You do not need to have a law degree to know that shooting someone while on parole is a parole violation. Nonetheless, Kyle S. Carter was accused of this crime after a drug deal went sour at an Aldi grocery store on Chicago’s west side.
Carter has now been charged with first-degree murder, possession of more than 15 grams of cocaine, and armed robbery. If convicted, he will most likely spend the rest of his life behind bars.
Carter was scheduled for a bond hearing on Saturday afternoon in late March. The victim, Victor A. Cervantes, was shot around 5:30 p.m. later that day. A witness says that Cervantes was selling drugs out of a Jeep Cherokee with Carter and another man. The witness heard a sudden gunshot and then saw Cervantes fall out of the front passenger side of the vehicle. Carter and the other suspect allegedly fled on foot. Aldi immediately hit their alarm, calling police to the scene.
Cervantes was taken to a nearby hospital where he was pronounced dead about 20 minutes later. Carter was caught minutes later along with the other man who was in the vehicle at the time. The police released the other man without giving his name. It is unlikely that he will face charges for this murder.
Carter, on the other hand, will face the brunt of the charges although the shooting is still under investigation.
How Will This Case be Prosecuted?
Police will use various methods to convict Carter of this crime. For one thing, they have witnesses who will testify on behalf of the state that they saw Carter in the Cherokee with Cervantes shortly before they heard shots ring out. Next, they will have video surveillance footage outside of the Aldi that they can use to pin Carter to the scene of the crime.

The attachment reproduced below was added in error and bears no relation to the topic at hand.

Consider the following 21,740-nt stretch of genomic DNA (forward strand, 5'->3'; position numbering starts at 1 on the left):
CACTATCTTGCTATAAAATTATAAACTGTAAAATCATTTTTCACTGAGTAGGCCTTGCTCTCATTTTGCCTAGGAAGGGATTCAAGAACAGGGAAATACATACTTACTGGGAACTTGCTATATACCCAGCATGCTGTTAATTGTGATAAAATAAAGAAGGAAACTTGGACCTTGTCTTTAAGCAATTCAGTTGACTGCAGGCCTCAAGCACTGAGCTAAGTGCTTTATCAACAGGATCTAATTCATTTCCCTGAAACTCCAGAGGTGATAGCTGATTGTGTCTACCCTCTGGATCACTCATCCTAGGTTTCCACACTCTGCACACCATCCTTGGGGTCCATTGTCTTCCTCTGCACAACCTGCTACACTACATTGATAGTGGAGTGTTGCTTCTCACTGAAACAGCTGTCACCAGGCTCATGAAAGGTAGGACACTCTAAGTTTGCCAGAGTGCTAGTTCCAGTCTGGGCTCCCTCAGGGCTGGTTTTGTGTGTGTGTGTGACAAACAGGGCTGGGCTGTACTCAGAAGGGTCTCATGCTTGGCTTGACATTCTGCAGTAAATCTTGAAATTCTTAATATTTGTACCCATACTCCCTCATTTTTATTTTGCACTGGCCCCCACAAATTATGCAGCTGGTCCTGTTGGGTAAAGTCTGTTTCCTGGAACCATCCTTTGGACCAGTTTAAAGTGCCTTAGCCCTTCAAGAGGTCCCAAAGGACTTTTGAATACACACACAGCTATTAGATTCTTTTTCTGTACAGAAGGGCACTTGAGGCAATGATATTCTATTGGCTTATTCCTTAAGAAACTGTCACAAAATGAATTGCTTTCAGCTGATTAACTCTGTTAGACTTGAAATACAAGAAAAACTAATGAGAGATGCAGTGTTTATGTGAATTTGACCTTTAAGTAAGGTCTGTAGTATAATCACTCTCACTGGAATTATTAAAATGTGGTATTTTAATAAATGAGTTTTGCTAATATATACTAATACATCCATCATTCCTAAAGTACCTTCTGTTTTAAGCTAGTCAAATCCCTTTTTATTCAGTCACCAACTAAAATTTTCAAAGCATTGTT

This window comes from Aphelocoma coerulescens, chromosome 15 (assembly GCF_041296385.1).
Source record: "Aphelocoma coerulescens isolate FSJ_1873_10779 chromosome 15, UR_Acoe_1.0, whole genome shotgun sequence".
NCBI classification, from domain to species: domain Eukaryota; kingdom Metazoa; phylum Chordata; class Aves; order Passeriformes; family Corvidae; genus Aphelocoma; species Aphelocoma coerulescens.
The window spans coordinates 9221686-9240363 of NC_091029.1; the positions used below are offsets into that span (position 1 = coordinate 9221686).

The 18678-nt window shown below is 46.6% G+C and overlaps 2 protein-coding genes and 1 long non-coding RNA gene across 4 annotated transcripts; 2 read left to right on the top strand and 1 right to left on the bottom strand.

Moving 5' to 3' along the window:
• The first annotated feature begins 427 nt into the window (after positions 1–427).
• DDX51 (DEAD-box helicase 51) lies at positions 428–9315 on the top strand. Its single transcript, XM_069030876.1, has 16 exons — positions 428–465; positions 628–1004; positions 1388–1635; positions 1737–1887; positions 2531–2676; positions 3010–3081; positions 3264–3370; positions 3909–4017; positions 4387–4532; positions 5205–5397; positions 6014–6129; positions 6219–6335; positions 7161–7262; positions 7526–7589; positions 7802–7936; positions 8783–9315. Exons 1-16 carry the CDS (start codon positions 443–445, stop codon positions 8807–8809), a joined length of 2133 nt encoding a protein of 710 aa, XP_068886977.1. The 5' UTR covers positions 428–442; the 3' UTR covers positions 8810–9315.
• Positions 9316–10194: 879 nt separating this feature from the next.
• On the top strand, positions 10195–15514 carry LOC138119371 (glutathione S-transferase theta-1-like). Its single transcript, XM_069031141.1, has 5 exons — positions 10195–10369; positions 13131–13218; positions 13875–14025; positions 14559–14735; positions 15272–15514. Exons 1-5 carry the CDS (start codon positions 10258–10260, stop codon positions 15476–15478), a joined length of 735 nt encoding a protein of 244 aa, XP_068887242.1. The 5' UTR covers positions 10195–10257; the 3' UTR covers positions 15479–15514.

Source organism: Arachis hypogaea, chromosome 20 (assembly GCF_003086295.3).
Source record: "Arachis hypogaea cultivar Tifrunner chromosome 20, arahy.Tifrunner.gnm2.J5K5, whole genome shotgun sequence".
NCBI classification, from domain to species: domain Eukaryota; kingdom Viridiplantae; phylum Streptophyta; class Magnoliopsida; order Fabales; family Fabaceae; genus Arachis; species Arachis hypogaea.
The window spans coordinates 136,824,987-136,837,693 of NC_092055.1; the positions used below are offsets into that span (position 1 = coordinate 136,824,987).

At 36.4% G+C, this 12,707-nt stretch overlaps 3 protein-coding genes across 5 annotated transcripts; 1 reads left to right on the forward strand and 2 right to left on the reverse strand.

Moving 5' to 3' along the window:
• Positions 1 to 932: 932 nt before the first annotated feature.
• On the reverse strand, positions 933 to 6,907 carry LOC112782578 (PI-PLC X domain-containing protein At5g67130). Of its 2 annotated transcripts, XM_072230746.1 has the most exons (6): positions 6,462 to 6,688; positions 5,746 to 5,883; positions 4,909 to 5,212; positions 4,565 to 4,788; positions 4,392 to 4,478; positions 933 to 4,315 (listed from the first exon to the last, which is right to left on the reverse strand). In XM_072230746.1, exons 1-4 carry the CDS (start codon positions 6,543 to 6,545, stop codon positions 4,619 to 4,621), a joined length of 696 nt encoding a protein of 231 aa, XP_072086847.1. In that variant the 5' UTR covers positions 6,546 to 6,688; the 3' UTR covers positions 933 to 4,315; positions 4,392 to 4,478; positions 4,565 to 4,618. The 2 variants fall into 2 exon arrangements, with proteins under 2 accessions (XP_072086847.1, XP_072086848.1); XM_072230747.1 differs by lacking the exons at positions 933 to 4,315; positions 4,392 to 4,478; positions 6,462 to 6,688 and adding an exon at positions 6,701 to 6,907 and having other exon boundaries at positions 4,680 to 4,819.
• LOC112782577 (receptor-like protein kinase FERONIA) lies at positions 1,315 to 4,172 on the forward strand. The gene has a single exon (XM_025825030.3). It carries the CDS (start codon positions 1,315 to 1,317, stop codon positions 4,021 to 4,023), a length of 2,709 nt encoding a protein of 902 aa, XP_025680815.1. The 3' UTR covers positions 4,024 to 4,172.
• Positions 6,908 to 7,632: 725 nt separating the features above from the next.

If the police have the weapon Carter used, they will attempt to show that Carter’s fingerprints were on the weapon and, failing that, they will use gunpowder residue to show that Carter had recently fired a gun.
Assuming that we can put Carter at the scene at the same time as the shooting, Carter has only one defense left available to him. That would be to pin the shooting on the other guy who was in the car at the same time. With both suspects pinning the blame on one another, the jury is left to decide if there is enough evidence to convict either man beyond a reasonable doubt. Otherwise, attorneys for Carter will be left to pick apart the prosecution’s case which has ample witness and forensic evidence to gain a conviction.
Talk to a Chicago Criminal Defense Attorney Today
If you are being charged with a serious crime in the Chicago area, then you need an experienced Chicago criminal defense attorney to handle your case. Call David Freidberg at (312) 560-7100 today to schedule an appointment, and we can begin preparing your defense immediately.